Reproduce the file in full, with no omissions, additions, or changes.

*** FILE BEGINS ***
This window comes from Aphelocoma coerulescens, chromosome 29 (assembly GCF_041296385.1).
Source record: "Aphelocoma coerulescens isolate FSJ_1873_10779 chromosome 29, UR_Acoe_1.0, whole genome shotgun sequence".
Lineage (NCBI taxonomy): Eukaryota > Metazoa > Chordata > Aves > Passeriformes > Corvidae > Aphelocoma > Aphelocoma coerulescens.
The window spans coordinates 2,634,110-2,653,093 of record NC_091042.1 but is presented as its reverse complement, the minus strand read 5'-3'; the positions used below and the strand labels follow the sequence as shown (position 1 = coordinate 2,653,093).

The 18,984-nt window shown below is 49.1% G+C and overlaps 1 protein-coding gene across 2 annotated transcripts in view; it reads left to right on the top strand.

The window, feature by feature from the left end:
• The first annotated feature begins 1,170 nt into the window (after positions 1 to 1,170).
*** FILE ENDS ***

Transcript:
This window comes from Aphelocoma coerulescens, chromosome 29 (assembly GCF_041296385.1).
Source record: "Aphelocoma coerulescens isolate FSJ_1873_10779 chromosome 29, UR_Acoe_1.0, whole genome shotgun sequence".
Lineage (NCBI taxonomy): Eukaryota > Metazoa > Chordata > Aves > Passeriformes > Corvidae > Aphelocoma > Aphelocoma coerulescens.
The window spans coordinates 2,634,110-2,653,093 of record NC_091042.1 but is presented as its reverse complement, the minus strand read 5'-3'; the positions used below and the strand labels follow the sequence as shown (position 1 = coordinate 2,653,093).

The 18,984-nt window shown below is 49.1% G+C and overlaps 1 protein-coding gene across 2 annotated transcripts in view; it reads left to right on the top strand.

The window, feature by feature from the left end:
• The first annotated feature begins 1,170 nt into the window (after positions 1 to 1,170).